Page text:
To say that the COVID-19 pandemic has changed our world is no understatement. From shelter-at-home orders to toilet paper shortages to ongoing remote versus in-person learning debates, life looks a lot different than it did just a year ago. The pandemic has had a tremendous impact on not only what consumers buy — with sales of items such as at-home beauty products, pet supplies, and web cams skyrocketing — but also on how they make purchases.1 More shoppers are using contactless payments than ever before, and it is likely that this demand will continue to increase in the future.
Contactless payments work by using a type of radio frequency called near-field communication (NFC). A point-of-sale (POS) system enabled with NFC technology can accept payments from NFC-enabled credit and debit cards or smartphones and wearables that are connected to mobile wallets, such as Apple Pay® or Google Pay™. When a consumer taps or waves the card or device over the terminal, it initiates an electromagnetic induction link. Card details are encrypted in the mobile wallet and a secure element chip provides a unique digital signature for each individual purchase. The element verification is similar to the validation process commonly associated with chip-enabled EMV credit cards.
Most consumers are used to swiping their credit or debit cards to make purchases, but many are now expecting contactless payment options from the businesses they frequent. Until COVID-19, the United States had been slower to adopt contactless payments compared to countries such as Australia, the United Kingdom, and Canada.2 Credit card companies — including VISA and Mastercard — now support contactless payments, making this payment more widely available to consumers.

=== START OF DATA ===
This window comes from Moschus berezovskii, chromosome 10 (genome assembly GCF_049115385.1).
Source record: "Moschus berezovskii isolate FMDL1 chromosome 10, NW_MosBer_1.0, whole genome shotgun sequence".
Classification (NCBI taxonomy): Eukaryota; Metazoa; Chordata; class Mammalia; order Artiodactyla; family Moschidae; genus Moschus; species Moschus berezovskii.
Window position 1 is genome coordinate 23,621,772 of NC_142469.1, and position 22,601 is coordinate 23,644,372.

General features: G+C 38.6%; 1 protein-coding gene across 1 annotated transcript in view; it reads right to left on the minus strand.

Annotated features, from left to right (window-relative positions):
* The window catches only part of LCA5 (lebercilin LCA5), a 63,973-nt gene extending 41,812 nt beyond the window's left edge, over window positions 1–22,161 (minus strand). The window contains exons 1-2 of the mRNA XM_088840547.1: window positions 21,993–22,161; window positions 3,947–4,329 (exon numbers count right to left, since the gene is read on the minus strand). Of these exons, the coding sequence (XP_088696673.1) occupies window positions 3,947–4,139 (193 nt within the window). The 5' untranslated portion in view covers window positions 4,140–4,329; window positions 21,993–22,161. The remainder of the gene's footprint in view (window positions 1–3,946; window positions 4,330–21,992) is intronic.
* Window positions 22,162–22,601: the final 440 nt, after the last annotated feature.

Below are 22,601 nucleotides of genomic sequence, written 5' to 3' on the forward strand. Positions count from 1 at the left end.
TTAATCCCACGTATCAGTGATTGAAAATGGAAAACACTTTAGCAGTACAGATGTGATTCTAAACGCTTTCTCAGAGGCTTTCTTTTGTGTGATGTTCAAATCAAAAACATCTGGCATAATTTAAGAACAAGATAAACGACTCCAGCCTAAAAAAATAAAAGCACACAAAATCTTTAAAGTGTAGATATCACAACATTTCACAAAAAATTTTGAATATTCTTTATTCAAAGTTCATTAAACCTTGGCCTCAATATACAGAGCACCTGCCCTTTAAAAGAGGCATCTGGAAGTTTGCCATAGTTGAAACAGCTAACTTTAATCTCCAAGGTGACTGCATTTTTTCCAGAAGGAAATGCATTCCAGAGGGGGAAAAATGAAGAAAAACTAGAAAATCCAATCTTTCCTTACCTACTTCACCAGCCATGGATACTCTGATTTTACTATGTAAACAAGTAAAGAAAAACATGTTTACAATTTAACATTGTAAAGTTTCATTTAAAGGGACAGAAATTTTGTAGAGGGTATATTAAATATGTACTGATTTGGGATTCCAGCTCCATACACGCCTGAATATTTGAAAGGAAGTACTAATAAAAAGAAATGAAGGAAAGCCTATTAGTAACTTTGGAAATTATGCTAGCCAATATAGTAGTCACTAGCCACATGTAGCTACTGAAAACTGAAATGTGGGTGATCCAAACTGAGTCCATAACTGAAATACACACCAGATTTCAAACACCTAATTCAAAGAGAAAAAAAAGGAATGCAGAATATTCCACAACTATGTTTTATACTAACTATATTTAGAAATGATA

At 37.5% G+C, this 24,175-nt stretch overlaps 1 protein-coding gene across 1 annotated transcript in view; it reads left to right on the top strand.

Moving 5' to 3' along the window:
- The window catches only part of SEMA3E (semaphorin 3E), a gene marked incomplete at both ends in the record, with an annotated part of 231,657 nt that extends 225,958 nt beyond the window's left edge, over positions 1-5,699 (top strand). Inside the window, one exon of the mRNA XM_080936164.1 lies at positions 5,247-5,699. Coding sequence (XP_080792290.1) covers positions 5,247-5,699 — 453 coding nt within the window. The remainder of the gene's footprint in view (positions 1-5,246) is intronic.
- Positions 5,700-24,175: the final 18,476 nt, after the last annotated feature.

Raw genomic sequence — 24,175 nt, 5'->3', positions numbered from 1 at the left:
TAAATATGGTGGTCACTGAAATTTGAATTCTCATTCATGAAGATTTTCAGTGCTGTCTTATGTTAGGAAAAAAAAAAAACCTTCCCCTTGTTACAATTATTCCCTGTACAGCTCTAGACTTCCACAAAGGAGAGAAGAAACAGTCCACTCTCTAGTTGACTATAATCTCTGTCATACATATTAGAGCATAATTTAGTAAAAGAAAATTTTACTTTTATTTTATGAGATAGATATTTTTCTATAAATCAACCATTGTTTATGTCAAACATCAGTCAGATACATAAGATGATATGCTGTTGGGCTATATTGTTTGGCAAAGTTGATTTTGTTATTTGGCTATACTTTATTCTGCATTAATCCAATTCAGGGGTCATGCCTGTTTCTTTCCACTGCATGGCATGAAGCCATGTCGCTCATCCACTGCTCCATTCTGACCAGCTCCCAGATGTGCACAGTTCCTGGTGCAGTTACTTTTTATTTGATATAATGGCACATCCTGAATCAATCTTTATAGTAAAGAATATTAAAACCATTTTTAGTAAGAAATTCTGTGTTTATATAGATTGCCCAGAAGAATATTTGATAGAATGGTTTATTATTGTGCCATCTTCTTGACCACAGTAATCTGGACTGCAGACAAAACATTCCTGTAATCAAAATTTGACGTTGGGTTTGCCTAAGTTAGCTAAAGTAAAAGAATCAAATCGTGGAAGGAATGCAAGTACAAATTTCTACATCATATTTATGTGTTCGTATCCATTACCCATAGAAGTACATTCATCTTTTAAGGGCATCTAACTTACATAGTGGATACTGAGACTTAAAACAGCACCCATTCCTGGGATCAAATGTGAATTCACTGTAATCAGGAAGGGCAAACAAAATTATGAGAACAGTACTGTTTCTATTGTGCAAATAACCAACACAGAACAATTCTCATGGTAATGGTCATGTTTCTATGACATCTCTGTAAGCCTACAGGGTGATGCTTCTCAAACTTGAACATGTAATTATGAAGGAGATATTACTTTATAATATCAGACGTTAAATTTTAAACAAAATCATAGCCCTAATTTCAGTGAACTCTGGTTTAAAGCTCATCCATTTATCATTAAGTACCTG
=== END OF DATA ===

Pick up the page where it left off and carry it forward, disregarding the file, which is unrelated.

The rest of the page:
Contactless payment is seen as a convenient way to check out faster and reduce the risk of transmission. Many consumers who were resistant to using contactless methods, or did not see the need for them, now prefer this safer option. Contactless payment can be used by a wide range of merchants. For instance, some grocery stores offer contact-free pickup, while restaurants are focusing on scan-to-order and scan-to-pay options. In many cases, customers who order online can choose contact-free delivery or pickup and are able to set that option as their default for future orders.
Offering your customers contactless payment opportunities is both a safer option and a savvy way to keep up with ever-changing consumer behaviors.
For more information about contactless payments and the benefits of offering them to customers and clients, check out the accompanying resource.
1 “10 unlikely Items that are flying off the shelves during the coronavirus pandemic,” Business Insider, 26 April 2020
2 “The Coronavirus is Pushing Wider Acceptance of Contactless Payments,” US Chamber, 22 June 2020